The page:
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Alexander and Krier Receive Inaugural Athena Medals



Athena

The Athena Medal

CNU began a new awards tradition at CNU XIV. The Athena Medal is named for the goddess, defender of the city, weaver of fabric. It recognizes the legacy of pioneers who laid the groundwork for New Urbanism. The first recipients are Christopher Alexander and Léon Krier, teachers and masters for many of us.

Alexander"In looking deeply at systems in nature and society, and at human aspirations and needs and in challenging us to understand that improved methodologies for urban design are not enough, Christopher Alexander is asking us to keep the eye on the prize: the creation of enduring, organic places that can grow and deepen in complexity and character over time."

-- Hank Dittmar, Chairman of the Board, Congress for the New Urbanism

Christopher Alexander is Professor in the Graduate School and Emeritus Professor of Architecture at the University of California, Berkeley.

He is the father of the Pattern Language movement in computer science, and A Pattern Language, a seminal work that was perhaps the first complete book ever written in hypertext fashion.

He has designed and built more than two hundred buildings on five continents: many of these buildings lay the ground work of a new form of architecture, which looks far into the future, yet has roots in ancient traditions. Much of his work has been based on inventions in technology, including concrete, shell design, and contracting procedures needed to attain a living architecture.

He was the founder of the Center for Environmental Structure in 1967, and remains President of that Company until today. In 2000, he founded PatternLanguage.com, and is Chairman of the Board. He has been a consultant to city, county, and national governments on every continent, has advised corporations, government agencies, and architects and planners throughout the world.

Alexander was elected fellow of the American Academy of Arts and Sciences in 1996, is a fellow of the Swedish Royal Society, has been the recipient of innumerable architectural prizes and honors including the gold medal for research of the American Institute of Architects, awarded in 1970.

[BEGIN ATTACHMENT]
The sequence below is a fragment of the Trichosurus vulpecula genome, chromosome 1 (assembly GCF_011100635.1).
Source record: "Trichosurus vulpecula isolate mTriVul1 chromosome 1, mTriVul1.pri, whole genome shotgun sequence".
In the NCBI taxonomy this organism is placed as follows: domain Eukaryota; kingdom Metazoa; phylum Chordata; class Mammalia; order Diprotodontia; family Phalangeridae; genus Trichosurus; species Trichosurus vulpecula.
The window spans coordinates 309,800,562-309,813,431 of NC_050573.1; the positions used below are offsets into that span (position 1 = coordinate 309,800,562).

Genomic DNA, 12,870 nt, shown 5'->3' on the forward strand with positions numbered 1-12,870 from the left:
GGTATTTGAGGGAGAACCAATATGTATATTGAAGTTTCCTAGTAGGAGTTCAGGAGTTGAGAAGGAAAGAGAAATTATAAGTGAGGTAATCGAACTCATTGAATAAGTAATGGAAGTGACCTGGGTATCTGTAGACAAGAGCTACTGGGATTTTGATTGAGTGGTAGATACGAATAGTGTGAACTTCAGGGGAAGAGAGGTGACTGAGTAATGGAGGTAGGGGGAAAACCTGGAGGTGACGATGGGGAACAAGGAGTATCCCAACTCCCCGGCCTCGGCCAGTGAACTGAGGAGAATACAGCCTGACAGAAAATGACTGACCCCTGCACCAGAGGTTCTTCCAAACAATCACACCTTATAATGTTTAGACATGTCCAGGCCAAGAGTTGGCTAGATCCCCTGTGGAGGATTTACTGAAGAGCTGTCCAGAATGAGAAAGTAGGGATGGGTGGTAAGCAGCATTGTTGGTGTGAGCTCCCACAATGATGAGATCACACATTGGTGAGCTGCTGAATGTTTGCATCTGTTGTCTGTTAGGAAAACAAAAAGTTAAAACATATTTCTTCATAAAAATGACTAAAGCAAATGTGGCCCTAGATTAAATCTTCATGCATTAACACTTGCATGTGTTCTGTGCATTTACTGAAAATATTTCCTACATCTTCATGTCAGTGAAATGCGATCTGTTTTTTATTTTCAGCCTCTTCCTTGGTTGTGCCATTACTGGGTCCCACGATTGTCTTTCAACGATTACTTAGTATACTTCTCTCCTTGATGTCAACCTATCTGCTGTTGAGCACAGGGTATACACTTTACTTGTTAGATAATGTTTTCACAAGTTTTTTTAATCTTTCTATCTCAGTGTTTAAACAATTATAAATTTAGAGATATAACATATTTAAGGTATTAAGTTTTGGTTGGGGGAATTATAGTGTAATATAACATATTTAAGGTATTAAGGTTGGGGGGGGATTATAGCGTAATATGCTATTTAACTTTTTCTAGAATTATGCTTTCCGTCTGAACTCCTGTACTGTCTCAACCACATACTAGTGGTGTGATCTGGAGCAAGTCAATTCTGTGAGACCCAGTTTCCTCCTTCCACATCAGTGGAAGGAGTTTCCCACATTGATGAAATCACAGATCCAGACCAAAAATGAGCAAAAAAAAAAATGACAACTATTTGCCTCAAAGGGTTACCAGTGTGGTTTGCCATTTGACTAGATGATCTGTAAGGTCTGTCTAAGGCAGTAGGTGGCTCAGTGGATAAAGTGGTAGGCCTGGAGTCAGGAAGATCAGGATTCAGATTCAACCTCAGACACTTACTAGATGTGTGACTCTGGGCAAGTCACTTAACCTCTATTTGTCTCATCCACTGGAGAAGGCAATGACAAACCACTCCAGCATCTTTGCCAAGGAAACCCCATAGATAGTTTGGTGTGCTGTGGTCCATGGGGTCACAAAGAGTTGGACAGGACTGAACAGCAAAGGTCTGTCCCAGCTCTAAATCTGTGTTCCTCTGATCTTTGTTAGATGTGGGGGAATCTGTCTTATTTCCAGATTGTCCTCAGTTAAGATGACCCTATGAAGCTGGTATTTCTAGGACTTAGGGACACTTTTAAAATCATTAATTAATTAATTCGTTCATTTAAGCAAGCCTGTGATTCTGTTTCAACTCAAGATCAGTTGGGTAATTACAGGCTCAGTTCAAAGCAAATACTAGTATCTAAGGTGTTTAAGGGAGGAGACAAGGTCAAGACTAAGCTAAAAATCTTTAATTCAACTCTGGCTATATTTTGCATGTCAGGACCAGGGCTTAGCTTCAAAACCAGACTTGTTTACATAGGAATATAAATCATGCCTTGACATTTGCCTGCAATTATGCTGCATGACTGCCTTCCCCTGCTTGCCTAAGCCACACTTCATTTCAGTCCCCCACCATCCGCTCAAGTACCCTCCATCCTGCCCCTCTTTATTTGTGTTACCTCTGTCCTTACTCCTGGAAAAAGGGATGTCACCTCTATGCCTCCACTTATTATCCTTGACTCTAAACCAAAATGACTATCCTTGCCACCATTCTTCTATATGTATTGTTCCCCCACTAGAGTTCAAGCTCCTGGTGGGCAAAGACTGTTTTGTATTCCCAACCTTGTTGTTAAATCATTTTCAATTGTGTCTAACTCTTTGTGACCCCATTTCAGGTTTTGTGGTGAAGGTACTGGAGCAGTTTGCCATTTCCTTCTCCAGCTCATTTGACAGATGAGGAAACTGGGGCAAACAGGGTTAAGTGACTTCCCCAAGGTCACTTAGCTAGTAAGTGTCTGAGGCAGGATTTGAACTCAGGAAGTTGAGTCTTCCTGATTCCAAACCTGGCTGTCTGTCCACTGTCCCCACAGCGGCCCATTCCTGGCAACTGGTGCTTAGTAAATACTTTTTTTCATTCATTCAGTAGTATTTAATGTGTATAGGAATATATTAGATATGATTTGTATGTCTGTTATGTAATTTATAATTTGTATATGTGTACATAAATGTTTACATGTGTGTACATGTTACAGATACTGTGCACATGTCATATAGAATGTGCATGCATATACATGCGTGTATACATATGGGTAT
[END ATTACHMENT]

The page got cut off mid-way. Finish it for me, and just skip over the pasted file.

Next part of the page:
He was born in Vienna, Austria in 1936. He was raised in England, and holds a Master's Degree in Mathematics and a Bachelor's degree in Architecture from Cambridge University, and a PhD in Architecture from Harvard University. In 1958 he moved to the United States, and has lived in Berkeley, California from 1963 until the present.

View Alexander Award Presentation in Archives

Krier"What Leo actually did at the crucial point in the '60s and early '70s was that he pulled the trigger and actually drew the city entire. No one for 40 years had drawn the city. The project at Lavallette was the first time that all of the elements of the city - the streets, the roads, the civic buildings, the mixed-use, the places to work - first appeared and fortunately for us in highly diagrammatic form. We had completely lost the ability to understand how a city worked, that if it were not as clear as Lavallette was, it would have flown right past us. We had really lost the language… I sometimes think that I would not have become an urbanist if I had not seen Leo's diagrams because I would never have understood how a city is made, what a city consists of."

-- Andrés Duany, Co-founder, Congress for the New Urbanism

Léon Krier studied at the Technische Hochschule, in Stuttgart (1964–5), but left after six months, dissatisfied with its modernist teaching. By the age of 20 had developed a strong and enduring belief in the classical ideal of architecture.

He worked for James Stirling in London (1968–70, 1973–4) and in between spent a period with Josef Paul Kleihues in Berlin. He taught in London at the Architectural Association School (1973–6) and Royal College of Art (1977), and he practiced in London after 1974. Under the influence of his brother he also became interested in neo-rationalist urban theory and spatial typologies. The socio-economic dimension of his polemic, which deplores the effects of industrialization upon cities, led him to seek inspiration in the urban morphology of early 19th-century neo-classical examples and to advocate a return to the concept of multi-function localities in place of 20th-century zoning, which he considered undemocratic.

His uncompromising attitudes left most of his projects unexecuted, but his polemical writings and numerous superb drawings and photographs of models were published and exhibited. Such projects included a diagonal link design (1974) for the Royal Mint Square Housing Development and a redevelopment plan (1986) with narrow streets, squares and classical buildings for Spitalfields market in London; the Quartiers de la Villette (1976) in Paris; three new civic centers (1977) in Rome; public buildings (1980–83), Tegel, and the Südliche-Friederichstadt redevelopment (iba; 1981; with Maurice Culot) in Berlin; a master-plan for Washington, DC (1984–5); and a new city of Atlantis, ‘a model for the art of living’ (1987) in Tenerife.

Executed works include a belvedere, market Stoa and summer-house for himself (1987) at Seaside, a new town in Florida planned by Andres Duany and Elizabeth Plater-Zyberk: the house combines timber construction with classical detailing, porticos and loggias, and is topped by a quasi-classical temple. In the early 1990s construction also began on the first phase of his controversial scheme (1987–91) for the town of Poundbury, near Dorchester, commissioned by the Duchy of Cornwall.

View Krier Award Presentation in Archives